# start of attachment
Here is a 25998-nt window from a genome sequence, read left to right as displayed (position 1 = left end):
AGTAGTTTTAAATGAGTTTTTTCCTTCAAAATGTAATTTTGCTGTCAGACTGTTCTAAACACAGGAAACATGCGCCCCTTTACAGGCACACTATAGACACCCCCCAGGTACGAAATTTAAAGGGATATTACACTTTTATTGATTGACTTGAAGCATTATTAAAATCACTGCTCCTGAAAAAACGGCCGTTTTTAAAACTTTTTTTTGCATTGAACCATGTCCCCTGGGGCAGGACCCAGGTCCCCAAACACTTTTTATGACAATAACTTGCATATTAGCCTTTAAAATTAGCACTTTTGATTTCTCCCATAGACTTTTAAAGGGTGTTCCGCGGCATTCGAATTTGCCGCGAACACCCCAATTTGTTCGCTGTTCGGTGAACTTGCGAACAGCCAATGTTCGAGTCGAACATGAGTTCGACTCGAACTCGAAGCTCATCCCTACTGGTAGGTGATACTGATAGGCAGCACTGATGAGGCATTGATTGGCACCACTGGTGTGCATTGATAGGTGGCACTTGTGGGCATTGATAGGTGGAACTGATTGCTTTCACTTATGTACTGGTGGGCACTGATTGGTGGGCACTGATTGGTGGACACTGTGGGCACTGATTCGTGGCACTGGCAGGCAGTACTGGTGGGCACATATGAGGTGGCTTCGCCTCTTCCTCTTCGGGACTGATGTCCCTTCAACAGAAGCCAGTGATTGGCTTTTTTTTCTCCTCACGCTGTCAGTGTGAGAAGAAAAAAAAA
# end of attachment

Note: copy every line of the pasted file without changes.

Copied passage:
Here is a 25998-nt window from a genome sequence, read left to right as displayed (position 1 = left end):
AGTAGTTTTAAATGAGTTTTTTCCTTCAAAATGTAATTTTGCTGTCAGACTGTTCTAAACACAGGAAACATGCGCCCCTTTACAGGCACACTATAGACACCCCCCAGGTACGAAATTTAAAGGGATATTACACTTTTATTGATTGACTTGAAGCATTATTAAAATCACTGCTCCTGAAAAAACGGCCGTTTTTAAAACTTTTTTTTGCATTGAACCATGTCCCCTGGGGCAGGACCCAGGTCCCCAAACACTTTTTATGACAATAACTTGCATATTAGCCTTTAAAATTAGCACTTTTGATTTCTCCCATAGACTTTTAAAGGGTGTTCCGCGGCATTCGAATTTGCCGCGAACACCCCAATTTGTTCGCTGTTCGGTGAACTTGCGAACAGCCAATGTTCGAGTCGAACATGAGTTCGACTCGAACTCGAAGCTCATCCCTACTGGTAGGTGATACTGATAGGCAGCACTGATGAGGCATTGATTGGCACCACTGGTGTGCATTGATAGGTGGCACTTGTGGGCATTGATAGGTGGAACTGATTGCTTTCACTTATGTACTGGTGGGCACTGATTGGTGGGCACTGATTGGTGGACACTGTGGGCACTGATTCGTGGCACTGGCAGGCAGTACTGGTGGGCACATATGAGGTGGCTTCGCCTCTTCCTCTTCGGGACTGATGTCCCTTCAACAGAAGCCAGTGATTGGCTTTTTTTTCTCCTCACGCTGTCAGTGTGAGAAGAAAAAAAAA